Ritchie: That was him for sure. People had really individual relationships with Groggs and he was the only person who knew important secrets about their lives. He just brought that type of care and comfort into conversations. I first met him when Obama was elected and he got a job at my mum’s Foot Locker store. In the beginning, he would send me home with CDs filled with [Little Brother] songs to listen to. He was seven years older, so he’d put me on game. It was like a father figure role. Your relationship changes when you get into business with someone. That is my biggest regret about the whole situation, but I guess it’s also human and unavoidable. Groggs was the heart of the band, both professionally and out on the road, too.
Parker: Me and Groggs were roommates on tour, so we learned how to be still in each other’s company, as there’s only so much shit you can talk about. What I remember is reaching a new city at 2am and sitting in the hotel watching a very specific kind of trash reality TV show with him. There was this one show where people were competing to make the best knives and they had this sick little guy who would test out the strength of their blades by slicing open dead pigs. I just remember watching that shit with him and laughing. He was someone you could be comfortable with, without really talking.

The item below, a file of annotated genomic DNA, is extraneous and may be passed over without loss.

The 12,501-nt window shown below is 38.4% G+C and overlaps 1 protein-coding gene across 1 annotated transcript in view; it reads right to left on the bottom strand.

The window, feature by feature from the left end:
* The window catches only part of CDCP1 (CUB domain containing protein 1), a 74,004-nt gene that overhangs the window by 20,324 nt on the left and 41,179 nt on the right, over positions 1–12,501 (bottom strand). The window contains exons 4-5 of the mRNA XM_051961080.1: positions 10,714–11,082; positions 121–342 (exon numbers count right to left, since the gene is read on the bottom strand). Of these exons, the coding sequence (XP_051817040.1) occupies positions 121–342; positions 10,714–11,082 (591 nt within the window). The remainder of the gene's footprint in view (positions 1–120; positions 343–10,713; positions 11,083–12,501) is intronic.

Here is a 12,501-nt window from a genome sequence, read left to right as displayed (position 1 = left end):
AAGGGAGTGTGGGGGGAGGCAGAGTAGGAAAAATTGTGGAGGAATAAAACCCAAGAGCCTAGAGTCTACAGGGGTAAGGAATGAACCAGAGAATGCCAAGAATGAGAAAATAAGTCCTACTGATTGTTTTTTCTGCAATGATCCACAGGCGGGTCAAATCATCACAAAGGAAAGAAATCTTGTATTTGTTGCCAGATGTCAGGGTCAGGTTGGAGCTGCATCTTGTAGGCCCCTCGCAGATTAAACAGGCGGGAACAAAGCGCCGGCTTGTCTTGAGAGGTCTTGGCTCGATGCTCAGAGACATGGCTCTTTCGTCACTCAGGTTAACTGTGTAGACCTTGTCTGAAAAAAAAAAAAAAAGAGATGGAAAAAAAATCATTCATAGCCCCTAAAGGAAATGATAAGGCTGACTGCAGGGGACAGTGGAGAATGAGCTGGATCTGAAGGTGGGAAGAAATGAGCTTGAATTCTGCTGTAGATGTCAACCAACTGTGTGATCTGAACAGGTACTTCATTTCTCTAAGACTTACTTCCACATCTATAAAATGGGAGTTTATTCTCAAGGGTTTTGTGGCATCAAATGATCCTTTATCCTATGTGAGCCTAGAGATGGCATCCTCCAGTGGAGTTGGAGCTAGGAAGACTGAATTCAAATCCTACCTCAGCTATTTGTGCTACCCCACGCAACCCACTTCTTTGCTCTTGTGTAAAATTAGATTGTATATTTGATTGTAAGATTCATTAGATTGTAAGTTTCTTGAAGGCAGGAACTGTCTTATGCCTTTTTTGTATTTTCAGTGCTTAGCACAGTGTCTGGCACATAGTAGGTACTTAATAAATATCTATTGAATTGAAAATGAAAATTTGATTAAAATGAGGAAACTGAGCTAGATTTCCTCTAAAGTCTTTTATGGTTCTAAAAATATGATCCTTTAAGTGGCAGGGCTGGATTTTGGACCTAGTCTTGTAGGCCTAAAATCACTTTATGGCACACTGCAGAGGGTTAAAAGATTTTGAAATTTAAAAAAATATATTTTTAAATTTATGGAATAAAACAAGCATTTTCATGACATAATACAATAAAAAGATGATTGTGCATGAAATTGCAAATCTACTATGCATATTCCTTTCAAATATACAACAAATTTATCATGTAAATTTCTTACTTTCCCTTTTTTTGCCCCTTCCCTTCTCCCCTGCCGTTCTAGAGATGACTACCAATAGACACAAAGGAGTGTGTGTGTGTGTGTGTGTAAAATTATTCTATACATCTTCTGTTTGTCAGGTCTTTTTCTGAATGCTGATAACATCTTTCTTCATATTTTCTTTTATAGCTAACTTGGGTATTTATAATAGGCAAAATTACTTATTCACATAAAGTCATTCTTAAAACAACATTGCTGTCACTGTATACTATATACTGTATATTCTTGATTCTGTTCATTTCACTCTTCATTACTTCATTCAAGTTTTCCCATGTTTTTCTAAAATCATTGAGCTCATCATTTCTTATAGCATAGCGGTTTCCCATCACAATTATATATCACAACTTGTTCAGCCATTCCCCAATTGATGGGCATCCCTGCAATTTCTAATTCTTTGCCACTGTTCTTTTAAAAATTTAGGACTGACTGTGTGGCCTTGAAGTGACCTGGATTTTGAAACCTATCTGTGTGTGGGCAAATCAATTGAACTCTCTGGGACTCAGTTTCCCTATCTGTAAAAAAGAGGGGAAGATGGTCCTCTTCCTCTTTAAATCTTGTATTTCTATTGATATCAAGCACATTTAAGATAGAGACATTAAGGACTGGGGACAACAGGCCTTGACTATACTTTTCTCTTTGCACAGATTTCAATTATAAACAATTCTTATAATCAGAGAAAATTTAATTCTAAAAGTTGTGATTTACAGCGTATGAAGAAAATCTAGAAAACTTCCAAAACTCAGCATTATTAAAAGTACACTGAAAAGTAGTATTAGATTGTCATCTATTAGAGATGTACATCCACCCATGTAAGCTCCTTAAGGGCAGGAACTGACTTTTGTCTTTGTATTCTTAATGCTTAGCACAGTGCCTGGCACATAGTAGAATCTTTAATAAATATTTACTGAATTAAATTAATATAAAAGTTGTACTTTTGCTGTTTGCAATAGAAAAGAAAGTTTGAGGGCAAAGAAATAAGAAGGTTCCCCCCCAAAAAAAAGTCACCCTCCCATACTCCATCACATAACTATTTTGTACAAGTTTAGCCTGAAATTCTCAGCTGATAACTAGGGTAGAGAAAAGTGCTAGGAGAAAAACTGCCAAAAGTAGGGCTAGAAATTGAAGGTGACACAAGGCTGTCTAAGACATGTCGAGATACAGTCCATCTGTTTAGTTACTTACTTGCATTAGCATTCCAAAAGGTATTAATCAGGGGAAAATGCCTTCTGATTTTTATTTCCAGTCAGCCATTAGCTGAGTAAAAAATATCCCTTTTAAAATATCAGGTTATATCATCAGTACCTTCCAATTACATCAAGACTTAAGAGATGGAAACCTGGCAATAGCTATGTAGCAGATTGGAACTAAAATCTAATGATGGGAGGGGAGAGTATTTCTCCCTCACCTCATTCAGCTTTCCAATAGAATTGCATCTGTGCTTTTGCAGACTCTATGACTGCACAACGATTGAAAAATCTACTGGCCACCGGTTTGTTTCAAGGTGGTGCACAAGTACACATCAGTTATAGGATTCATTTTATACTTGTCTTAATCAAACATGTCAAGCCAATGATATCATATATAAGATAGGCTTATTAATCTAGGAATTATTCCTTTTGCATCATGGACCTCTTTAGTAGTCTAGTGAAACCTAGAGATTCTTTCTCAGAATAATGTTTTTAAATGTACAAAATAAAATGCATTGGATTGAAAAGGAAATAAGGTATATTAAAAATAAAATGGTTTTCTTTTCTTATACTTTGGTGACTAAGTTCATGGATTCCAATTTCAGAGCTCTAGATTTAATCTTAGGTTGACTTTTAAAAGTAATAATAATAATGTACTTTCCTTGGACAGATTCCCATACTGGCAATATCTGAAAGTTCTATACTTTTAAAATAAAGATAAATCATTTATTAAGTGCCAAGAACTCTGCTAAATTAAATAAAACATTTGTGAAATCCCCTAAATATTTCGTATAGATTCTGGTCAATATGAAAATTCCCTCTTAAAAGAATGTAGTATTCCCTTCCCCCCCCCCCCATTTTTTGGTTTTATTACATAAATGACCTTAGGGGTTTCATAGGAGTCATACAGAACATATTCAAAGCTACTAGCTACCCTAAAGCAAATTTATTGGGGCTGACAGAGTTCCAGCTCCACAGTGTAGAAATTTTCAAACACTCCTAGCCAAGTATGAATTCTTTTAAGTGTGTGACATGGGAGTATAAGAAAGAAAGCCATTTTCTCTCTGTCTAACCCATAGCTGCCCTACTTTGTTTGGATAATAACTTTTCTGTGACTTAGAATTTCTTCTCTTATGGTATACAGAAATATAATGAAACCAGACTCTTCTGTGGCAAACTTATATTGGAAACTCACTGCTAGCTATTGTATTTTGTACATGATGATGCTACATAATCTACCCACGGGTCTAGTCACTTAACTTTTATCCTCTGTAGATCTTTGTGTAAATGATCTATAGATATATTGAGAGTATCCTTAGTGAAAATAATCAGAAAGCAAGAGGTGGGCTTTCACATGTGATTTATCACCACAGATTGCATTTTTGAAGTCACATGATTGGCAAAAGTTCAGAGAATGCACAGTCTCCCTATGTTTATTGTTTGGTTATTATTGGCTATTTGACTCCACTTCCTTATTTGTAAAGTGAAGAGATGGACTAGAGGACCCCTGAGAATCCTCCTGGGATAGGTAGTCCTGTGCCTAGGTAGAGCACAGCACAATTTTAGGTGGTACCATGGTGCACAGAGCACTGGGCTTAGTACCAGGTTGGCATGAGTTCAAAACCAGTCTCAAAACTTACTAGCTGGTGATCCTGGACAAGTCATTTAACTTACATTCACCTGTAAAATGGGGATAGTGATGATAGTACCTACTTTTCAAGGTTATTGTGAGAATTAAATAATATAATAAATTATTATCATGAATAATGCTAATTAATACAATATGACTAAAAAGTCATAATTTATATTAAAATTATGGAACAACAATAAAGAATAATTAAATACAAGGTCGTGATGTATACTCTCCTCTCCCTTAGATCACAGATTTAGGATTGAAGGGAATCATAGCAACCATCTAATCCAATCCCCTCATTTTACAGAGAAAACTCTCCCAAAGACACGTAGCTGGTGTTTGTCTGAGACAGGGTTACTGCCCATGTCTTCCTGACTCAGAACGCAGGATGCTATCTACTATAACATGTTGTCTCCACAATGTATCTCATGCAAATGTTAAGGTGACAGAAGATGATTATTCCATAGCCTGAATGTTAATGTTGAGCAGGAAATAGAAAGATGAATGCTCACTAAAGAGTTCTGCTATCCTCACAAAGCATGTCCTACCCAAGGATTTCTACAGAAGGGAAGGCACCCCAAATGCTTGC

I loved how Groggs was able to really shed his demons on a track in a way that took the awkwardness out of the situation, somehow making you laugh. Not many people who struggle with alcoholism could rap something like: ‘Yo my name is Step and I probably need like 12 of those’. Do you think he was deflecting?
Ritchie: He had a lot on his plate. There were responsibilities he took on which he didn’t have to take on. If I’d made certain sacrifices, I would tell you about it, but you’d see Groggs on the street and have no idea [what he was going through]. Listening to old projects, Groggs was always so fucking good! Some of the writing I did back then was corny and amateur, but he never felt that way. He just made you care about his story.
Parker: I think one of those things you see a lot of in general is artists feeling they must rework a song and tone it down, like, after the fact. We’ve never approached music like that. I guess when he would rap things about his demons, you’d just hear them as part of the song. It distances them as some type of personal connection or even hearing them as something you’re caught up in, too.
I sense a lot of this new music is about you guys finding a way to smile through a storm. ‘Knees’, in particular, is a really beautiful way of moving past grief.